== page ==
Six tips when considering a HELOC for Home Renovations

Six tips when considering a HELOC for Home Renovations

Homeowners looking to undertake home renovations can often use a home equity line of credit or HELOC to finance their projects. Here are six quick tips on how to shop for and manage a HELOC:

Shop around. Comparison shop to get the best rate.

Ask about the margin. If you’re offered a rate that’s lower than the competition, it’s probably just an introductory rate, so ask about the lender’s margin. For example, if the introductory rate is 3.5 percent and your lender’s margin is 2 percent, your final interest rate will be 5.5 percent.

Consider a conversion clause. Some HELOCs allow you to convert a variable interest rate to a fixed rate, usually during the draw period (5-10 years).

Watch out for balloon payments. Balloon payments mean that you must pay the balance in full when the draw period is up. Do not choose this option unless you have the financial means to handle it.

Create a family plan. Decide what the money will be used for and who will handle the funds. Keep in mind, you can lose your home if the HELOC is not handled properly. Create a payback plan. Come up with a reasonable plan for how the loan will be paid back.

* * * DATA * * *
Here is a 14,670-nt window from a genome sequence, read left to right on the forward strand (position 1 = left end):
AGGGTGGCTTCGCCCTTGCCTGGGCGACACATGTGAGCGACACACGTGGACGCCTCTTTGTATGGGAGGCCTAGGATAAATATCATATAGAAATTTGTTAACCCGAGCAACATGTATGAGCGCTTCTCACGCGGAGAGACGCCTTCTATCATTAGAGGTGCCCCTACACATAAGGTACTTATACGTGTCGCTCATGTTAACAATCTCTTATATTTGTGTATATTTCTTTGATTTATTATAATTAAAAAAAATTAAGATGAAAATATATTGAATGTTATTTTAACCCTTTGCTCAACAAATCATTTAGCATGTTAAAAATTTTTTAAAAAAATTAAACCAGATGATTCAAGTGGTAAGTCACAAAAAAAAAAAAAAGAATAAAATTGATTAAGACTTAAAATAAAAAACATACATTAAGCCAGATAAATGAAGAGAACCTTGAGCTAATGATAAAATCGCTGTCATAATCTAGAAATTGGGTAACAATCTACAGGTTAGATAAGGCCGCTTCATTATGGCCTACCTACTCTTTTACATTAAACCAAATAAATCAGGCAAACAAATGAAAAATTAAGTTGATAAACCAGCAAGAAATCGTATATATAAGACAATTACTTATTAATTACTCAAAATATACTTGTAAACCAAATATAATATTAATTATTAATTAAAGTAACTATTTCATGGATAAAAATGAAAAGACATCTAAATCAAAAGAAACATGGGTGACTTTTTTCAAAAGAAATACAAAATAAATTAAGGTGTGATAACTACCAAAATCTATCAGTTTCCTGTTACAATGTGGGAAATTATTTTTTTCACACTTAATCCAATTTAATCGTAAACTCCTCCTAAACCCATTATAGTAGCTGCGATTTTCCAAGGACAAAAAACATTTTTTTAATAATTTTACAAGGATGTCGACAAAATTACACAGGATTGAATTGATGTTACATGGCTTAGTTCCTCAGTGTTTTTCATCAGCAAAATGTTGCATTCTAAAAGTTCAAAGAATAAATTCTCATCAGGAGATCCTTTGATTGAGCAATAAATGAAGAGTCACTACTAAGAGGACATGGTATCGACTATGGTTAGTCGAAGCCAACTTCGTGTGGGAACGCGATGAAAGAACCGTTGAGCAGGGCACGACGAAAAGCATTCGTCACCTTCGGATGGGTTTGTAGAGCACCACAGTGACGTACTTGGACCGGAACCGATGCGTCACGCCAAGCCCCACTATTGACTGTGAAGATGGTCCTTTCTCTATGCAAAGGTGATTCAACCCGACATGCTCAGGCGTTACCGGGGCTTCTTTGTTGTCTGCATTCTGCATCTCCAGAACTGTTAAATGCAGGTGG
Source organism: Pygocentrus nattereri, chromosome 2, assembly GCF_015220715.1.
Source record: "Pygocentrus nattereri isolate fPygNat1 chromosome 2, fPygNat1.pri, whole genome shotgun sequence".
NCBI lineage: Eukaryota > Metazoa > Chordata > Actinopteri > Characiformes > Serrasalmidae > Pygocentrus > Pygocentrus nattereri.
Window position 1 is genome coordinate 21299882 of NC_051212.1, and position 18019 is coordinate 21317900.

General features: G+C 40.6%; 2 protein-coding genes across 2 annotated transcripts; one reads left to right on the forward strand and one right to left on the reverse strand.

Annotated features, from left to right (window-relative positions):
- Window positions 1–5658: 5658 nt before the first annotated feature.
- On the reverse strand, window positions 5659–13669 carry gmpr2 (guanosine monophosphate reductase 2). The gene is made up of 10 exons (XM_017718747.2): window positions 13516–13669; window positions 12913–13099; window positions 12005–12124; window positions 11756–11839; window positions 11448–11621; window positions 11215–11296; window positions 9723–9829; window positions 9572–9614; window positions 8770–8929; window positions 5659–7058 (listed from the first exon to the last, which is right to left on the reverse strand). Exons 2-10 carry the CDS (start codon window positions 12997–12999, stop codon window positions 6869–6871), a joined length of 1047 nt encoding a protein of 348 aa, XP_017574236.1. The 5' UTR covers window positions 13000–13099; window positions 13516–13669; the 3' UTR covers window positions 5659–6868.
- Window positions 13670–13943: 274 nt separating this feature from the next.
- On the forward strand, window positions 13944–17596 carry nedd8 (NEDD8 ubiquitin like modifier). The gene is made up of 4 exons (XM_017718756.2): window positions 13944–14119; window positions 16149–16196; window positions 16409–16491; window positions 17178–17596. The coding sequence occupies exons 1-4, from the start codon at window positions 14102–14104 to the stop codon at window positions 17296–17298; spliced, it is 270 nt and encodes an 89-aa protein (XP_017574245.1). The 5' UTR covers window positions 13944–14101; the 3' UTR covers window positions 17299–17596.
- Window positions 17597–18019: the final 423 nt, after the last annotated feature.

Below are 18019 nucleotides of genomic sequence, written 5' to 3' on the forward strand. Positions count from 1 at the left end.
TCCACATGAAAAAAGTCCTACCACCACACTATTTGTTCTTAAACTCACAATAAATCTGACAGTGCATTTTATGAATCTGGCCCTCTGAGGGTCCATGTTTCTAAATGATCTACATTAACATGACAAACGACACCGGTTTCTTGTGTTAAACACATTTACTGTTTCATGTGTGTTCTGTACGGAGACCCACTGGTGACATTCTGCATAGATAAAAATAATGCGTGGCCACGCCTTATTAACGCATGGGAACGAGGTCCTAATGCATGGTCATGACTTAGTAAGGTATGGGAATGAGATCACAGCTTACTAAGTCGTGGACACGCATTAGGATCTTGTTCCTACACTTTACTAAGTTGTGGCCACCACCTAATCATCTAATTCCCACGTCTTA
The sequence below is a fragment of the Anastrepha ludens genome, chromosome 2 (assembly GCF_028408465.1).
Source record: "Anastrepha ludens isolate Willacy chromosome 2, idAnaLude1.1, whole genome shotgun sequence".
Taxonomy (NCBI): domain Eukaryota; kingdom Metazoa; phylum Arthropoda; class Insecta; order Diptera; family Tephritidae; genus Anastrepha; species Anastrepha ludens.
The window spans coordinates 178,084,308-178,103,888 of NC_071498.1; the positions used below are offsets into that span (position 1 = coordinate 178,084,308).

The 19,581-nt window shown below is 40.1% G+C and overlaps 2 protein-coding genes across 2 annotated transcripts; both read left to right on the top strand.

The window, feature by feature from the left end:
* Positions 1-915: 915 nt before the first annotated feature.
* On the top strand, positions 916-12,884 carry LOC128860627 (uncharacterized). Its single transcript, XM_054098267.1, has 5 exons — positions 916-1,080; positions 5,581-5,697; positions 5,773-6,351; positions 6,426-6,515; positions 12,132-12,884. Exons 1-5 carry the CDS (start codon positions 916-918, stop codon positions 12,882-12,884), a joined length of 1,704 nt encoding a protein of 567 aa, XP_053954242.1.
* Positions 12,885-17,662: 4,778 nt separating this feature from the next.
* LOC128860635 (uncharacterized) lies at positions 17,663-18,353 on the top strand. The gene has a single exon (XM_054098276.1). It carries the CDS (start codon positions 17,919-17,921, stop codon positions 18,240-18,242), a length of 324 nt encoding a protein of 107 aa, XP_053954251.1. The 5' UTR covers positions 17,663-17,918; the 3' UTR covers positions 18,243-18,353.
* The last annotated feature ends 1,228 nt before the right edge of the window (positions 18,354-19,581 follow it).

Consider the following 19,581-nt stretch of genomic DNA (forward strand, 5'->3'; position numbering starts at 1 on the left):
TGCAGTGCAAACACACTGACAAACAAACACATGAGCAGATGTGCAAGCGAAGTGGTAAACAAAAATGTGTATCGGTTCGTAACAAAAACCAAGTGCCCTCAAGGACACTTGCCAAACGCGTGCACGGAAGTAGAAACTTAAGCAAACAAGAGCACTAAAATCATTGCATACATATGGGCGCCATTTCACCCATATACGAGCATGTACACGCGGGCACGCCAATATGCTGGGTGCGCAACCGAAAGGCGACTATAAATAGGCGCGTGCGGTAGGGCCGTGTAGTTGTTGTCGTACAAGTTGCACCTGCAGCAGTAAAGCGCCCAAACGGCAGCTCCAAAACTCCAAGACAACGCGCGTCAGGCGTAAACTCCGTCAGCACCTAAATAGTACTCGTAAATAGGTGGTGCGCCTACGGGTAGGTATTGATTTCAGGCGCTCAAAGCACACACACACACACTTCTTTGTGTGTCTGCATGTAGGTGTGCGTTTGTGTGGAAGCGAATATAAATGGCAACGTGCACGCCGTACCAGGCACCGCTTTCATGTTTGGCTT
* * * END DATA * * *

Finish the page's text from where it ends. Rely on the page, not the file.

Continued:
Can You Really Grow a Winter Garden in the Kitchen?

Now that winter weather has descended on much of the country, there are still loads of things a homeowner can grow to keep the freshest of ingredients available for winter culinary adventures.

Tammi Hartung at birdsandblooms.com offers a step-by-step guide to establishing a year-round indoor garden that can supply the freshest of ingredients from a tiny space. She advises you to look around your house and choose your best location – and don’t limit yourself to the kitchen.

Basil, chives, mints and parsley are just a few that do very nicely in pots with bright indirect light. It might surprise you to know you don’t need direct sunlight for growing most herbs; the indirect light most of us get will work fine.

East-, south- and west-facing windows should all give your herbs enough light, especially if you set up a small table or use a counter that keeps plants about a foot away from window glass.

Tricia Drevets at offthegridnews.com says start with a few basics, such as oregano, thyme, parsley, basil and rosemary. Then add a few others that your family particularly enjoys in their favorite meals. Cilantro? Dill? Chives?

She advises to check your garden center for high-quality seeds or for healthy and vigorous-looking starter plants. Or maybe find a selection of starter plants in your grocery store’s produce section as well.

Drevets says if your herb garden is in your kitchen, the plants should get some additional humidity from your use of the sink or dishwasher. If not, lightly mist them with a water spray bottle.

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